GLOSSOP Road – one of the main routes into and out of Sheffield city centre – looks like being fully closed for up to five weeks while repairs are carried out to a collapsed wall that undermined the carriageway.
Initial work next to King Edward VII Upper School is due to begin on Monday, before the scheme starts in earnest on Friday, November 18. The council is targeting completion by Christmas.
Already traffic is reduced to one-way out-of-town, with into-town diversions for buses and other vehicles, as a result of the landslip on October 11.
Nearby traders have complained of a reduction in passing trade and now the announcement of a full road closure is a major blow in the run-up to Christmas.
The council says there is no alternative. Until further investigations have taken place, it is not possible to provide an exact date when the road will be fully reopened, it adds.
A target date has been set for Christmas 2011, “subject to weather conditions and final design requirements”.
All businesses are open as usual and can still be accessed, adds the council.
Daniel Ladbury, from the council, said: “I know that residents and businesses are keen to get Glossop Road fully reopened as soon as possible and I can assure everyone that we want that too.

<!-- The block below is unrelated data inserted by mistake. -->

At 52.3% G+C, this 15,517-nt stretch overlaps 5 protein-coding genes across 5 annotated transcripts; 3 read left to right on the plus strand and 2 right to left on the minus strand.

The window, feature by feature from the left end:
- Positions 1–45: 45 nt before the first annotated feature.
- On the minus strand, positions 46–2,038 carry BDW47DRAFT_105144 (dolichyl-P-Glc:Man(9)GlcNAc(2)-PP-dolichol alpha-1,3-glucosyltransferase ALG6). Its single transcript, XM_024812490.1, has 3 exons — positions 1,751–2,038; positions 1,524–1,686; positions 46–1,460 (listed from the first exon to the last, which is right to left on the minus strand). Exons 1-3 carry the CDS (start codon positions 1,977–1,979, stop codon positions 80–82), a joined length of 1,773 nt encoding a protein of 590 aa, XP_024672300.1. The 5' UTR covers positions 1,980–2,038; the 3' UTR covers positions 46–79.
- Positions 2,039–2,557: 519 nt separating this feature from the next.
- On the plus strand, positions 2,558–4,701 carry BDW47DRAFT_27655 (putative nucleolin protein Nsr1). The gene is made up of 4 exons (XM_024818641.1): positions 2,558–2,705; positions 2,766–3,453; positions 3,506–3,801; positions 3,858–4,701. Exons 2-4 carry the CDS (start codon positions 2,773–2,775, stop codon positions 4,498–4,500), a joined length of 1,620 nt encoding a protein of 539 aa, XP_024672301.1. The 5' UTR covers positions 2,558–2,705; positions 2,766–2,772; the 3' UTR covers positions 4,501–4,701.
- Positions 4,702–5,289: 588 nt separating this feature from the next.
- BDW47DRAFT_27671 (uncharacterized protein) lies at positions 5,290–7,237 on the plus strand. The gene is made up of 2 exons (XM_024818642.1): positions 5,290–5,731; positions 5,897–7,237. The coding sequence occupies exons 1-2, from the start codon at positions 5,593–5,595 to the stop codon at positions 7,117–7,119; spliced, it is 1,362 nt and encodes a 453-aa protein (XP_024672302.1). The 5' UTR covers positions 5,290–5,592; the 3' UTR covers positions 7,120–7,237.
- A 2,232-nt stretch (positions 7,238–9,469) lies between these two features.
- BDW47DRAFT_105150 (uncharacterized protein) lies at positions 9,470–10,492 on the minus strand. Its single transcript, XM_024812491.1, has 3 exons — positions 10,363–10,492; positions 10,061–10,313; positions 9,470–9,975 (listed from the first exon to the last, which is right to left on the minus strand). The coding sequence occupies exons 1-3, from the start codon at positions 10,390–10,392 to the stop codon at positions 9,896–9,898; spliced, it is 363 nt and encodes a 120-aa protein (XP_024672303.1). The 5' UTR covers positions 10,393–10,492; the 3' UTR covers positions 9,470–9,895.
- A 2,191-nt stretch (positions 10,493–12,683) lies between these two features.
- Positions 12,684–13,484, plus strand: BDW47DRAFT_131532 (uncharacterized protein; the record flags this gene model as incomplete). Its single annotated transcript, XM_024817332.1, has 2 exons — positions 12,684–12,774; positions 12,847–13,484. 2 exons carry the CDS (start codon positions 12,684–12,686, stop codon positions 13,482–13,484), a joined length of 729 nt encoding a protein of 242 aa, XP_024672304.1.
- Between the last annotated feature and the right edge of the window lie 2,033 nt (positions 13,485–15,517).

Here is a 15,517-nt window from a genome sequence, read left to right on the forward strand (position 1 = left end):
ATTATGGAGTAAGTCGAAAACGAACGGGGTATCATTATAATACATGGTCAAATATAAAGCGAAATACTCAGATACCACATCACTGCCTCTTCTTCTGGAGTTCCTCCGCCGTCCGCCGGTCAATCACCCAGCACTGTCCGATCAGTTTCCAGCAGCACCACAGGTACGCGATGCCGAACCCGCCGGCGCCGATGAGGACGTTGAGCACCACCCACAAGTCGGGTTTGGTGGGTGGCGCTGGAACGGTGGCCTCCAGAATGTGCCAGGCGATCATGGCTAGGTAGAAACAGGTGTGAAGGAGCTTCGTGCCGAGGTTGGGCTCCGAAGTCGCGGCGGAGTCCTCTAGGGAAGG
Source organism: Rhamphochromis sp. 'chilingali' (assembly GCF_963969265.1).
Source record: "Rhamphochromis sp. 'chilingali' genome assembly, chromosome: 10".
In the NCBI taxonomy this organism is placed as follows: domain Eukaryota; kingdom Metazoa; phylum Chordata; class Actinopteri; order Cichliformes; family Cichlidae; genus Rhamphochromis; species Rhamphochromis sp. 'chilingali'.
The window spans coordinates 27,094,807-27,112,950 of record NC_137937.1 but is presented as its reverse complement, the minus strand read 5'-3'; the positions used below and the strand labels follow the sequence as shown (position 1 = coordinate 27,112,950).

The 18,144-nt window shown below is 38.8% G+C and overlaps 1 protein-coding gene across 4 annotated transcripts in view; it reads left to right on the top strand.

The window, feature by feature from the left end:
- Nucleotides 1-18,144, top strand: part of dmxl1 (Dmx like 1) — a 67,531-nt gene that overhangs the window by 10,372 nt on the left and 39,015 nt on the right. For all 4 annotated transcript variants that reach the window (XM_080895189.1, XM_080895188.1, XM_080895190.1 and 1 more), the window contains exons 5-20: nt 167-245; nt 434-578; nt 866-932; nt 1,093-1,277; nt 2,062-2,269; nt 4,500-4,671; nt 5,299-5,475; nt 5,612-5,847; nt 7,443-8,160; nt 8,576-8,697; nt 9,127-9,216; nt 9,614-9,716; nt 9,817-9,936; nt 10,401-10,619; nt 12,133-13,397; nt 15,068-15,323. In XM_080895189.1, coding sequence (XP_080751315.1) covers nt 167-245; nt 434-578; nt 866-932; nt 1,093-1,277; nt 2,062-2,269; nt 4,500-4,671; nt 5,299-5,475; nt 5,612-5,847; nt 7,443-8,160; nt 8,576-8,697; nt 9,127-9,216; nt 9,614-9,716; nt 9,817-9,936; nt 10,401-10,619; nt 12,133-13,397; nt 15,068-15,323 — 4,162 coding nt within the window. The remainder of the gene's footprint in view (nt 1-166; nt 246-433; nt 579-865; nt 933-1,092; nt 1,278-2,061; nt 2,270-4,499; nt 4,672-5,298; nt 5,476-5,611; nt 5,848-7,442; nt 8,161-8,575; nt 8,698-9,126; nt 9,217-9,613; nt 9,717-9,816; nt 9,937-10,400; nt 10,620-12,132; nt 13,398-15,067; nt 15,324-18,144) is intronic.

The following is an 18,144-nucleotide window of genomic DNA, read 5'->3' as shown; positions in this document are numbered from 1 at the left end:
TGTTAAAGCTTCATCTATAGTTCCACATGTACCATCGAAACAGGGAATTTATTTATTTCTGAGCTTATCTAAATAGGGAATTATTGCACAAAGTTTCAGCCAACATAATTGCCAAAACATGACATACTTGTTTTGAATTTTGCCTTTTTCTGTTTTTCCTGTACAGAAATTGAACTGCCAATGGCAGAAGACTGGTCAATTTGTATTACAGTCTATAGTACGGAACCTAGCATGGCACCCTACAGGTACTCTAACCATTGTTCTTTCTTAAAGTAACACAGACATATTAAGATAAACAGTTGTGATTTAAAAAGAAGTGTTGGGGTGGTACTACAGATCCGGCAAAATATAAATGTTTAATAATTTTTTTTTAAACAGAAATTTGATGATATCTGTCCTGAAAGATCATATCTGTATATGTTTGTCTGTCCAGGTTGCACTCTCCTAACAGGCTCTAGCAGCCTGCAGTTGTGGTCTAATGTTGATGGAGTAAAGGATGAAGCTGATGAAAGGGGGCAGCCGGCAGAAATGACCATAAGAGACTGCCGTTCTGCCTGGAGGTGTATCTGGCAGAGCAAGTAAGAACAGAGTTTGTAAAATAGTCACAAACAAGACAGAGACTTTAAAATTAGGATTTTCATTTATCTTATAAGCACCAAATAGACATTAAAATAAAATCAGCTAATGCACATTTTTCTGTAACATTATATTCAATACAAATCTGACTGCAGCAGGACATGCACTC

“Let’s not forget that the wall collapse has undermined the road. We must ensure that we get everything up and running but safely.
“At present we are aiming towards reopening the road by Christmas, which is five weeks away.
“Completely closing Glossop Road now allows us to get the work done more quickly and get it back open as soon as possible.
“The wall continues to be monitored and we apologise for the inconvenience the repair work is causing people in the area.”
The wall collapsed while contractors Vinci were working on a £20m scheme to redevelop the school. The Health and Safety Executive is investigating.
Council cabinet members Leigh Bramall and Coun Helen Mirfin–Boukouris were meeting businesses yesterday (Wednesday) following complaints about “a lack of support” for shops, which say they are suffering from higher on-street parking fees as well as the partial road closure.
Lucy Cam, owner of La Vie En Rose beauty salon, said: “Our row of small shops, ranging from beauty salons to restaurants, is being forced into a ghost street.”